Apr 22, 2014
The income inequality gap between the wealthy and those considered to be lower- and middle class is skyrocketing in the U.S. compared to other countries historically known to be less affluent, according to a new analysis published Tuesday.
The findings are based on a joint analysis conducted by the New York Times and researchers at the Luxembourg Income Study Database which looked at 35 years of data collected by the Europe-based research institute. According to the reporting, posted on the Times new website The Upshot, U.S. financial growth is surpassing those of other wealthy nations but the financial gains of that growth is being enjoyed mostly by the top tier of wealthiest Americans while working class and less affluent people get left further and further behind.
Growth in lower- and middle-income tiers in the U.S. is quickly falling behind other economically "advanced" countries, as average residents in comparable countries have received "considerably larger raises over the last three decades."
The Upshot reports:
The struggles of the poor in the United States are even starker than those of the middle class. A family at the 20th percentile of the income distribution in this country makes significantly less money than a similar family in Canada, Sweden, Norway, Finland or the Netherlands. Thirty-five years ago, the reverse was true. [...]
The findings are striking because the most commonly cited economic statistics -- such as per capita gross domestic product -- continue to show that the United States has maintained its lead as the world's richest large country. But those numbers are averages, which do not capture the distribution of income. With a big share of recent income gains in this country flowing to a relatively small slice of high-earning households, most Americans are not keeping pace with their counterparts around the world.
Among the reasons listed for this growing disparity, the research found that the number of people who are able to get an education in the U.S. has quickly fallen behind other "industrialized" countries over the last 30 years. As a result, less and less people have found work in well-paying positions.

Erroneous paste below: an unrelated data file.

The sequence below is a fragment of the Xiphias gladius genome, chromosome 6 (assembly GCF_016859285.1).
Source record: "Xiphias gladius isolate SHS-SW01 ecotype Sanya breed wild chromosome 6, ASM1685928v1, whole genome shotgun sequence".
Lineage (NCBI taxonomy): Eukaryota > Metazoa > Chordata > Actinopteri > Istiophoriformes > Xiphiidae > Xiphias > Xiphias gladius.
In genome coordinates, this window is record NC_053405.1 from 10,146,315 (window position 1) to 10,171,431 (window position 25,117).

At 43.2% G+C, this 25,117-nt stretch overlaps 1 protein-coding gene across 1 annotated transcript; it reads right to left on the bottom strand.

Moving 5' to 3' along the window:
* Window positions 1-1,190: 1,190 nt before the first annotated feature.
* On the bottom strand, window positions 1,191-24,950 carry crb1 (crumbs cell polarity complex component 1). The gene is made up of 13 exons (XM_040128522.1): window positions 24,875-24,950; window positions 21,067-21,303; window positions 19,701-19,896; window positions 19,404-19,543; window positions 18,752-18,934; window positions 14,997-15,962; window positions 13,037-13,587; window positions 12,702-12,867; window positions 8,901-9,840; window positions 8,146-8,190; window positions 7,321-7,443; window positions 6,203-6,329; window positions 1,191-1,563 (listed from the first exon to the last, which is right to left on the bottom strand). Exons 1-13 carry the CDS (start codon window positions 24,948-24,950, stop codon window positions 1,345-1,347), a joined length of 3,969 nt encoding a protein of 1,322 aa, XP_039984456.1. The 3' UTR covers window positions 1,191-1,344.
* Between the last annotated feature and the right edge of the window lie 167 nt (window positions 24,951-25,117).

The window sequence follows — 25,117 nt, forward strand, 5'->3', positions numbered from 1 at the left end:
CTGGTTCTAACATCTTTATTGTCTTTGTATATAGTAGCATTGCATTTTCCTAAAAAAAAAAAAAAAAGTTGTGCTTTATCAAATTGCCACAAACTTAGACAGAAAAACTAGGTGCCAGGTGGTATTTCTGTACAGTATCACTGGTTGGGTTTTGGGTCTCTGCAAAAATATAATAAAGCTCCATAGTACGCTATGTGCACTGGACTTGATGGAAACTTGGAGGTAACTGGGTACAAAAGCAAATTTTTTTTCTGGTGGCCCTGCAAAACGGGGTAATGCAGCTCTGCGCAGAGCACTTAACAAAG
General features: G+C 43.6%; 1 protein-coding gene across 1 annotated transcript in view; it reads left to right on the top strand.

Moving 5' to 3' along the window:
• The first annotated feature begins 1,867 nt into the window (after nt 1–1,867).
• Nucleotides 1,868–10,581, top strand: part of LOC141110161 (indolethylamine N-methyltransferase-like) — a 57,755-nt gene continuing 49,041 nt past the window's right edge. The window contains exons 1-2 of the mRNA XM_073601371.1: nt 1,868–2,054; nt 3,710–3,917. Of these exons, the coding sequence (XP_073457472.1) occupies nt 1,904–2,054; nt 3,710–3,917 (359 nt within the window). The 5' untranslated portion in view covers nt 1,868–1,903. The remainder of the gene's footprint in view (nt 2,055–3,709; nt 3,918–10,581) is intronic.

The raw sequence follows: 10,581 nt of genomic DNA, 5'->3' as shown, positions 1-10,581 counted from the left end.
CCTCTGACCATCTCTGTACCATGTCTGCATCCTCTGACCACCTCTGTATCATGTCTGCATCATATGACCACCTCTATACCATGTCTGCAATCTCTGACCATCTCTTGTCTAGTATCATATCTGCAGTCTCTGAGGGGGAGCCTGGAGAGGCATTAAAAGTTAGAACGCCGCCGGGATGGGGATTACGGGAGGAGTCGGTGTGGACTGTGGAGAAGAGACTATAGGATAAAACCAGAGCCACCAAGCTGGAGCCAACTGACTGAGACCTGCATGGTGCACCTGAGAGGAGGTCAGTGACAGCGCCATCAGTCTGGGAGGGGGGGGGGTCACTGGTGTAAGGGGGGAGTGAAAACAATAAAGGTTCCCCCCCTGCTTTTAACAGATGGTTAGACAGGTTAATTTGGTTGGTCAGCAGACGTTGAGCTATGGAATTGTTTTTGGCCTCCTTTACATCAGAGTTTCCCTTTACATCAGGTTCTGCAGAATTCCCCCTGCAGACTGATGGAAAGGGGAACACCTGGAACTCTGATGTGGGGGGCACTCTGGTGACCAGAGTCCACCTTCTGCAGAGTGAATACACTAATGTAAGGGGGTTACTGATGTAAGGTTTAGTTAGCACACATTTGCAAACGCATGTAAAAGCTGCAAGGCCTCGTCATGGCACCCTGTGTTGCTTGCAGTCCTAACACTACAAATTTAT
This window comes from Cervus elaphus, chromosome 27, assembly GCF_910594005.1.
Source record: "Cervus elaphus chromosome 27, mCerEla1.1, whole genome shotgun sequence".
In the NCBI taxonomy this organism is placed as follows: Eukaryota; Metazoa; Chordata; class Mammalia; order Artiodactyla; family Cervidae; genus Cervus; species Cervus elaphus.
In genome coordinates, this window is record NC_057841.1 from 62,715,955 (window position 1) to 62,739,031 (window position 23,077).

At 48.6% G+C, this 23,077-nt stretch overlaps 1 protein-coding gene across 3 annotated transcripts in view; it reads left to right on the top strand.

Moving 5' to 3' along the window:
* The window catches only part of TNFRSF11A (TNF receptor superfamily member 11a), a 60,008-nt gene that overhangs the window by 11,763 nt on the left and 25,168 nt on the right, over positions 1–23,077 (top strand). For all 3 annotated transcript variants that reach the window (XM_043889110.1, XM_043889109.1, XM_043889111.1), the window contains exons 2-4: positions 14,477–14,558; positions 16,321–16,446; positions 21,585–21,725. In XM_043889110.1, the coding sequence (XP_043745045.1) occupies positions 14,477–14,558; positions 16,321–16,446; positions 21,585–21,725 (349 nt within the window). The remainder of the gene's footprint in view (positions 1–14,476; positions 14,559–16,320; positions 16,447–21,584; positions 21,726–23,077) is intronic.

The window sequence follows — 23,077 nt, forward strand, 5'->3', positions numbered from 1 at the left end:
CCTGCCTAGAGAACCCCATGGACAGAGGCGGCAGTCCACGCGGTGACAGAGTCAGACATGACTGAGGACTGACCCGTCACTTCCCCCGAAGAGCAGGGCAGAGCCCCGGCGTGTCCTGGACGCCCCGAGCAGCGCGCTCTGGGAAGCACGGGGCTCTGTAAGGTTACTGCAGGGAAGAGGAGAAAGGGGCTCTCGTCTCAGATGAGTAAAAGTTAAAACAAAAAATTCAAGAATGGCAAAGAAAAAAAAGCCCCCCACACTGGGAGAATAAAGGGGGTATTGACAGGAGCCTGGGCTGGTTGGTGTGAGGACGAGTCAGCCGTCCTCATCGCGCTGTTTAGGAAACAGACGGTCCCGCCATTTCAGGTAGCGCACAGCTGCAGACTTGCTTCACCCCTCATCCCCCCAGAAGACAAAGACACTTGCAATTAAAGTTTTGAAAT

Further, disparities in wages have grown wider in the U.S. compared to other countries. As U.S. companies are awarding bigger pay checks for top executives, the minimum wage has remained remarkably low and labor unions have been weakened.
The final reason given is that, compared to other countries, wealthy U.S. citizens pay far less taxes, while the U.S. "does not redistribute as much income to the poor as other countries do," the report states. "As a result, inequality in disposable income is sharply higher in the United States than elsewhere."
Similarly, a recent report by the AFL-CIO found that the average CEO in the United States made 331 times more money than the average worker in 2013 and 774 more than minimum wage workers.
The average U.S. CEO made $11.7 million in 2013 while the average U.S. worker earned $35,293.
According to recent report by Oxfam, they note, the wealthiest one percent have held 95 percent of economic growth since 2009, the years following economic crash.
Connecting this growing disparity to problems within Washington, Moyers and Winship write:
Recently, researchers at Connecticut's Trinity College ploughed through the data and concluded that the US Senate is responsive to the policy preferences of the rich, ignoring the poor. And now there's that big study coming out in the fall from scholars at Princeton and Northwestern universities, based on data collected between 1981 and 2002. Their conclusion: "America's claims to being a democratic society are seriously threatened... The preferences of the average American appear to have only a minuscule, near-zero, statistically non-significant impact upon public policy." Instead, policy tends "to tilt towards the wishes of corporations and business and professional associations."
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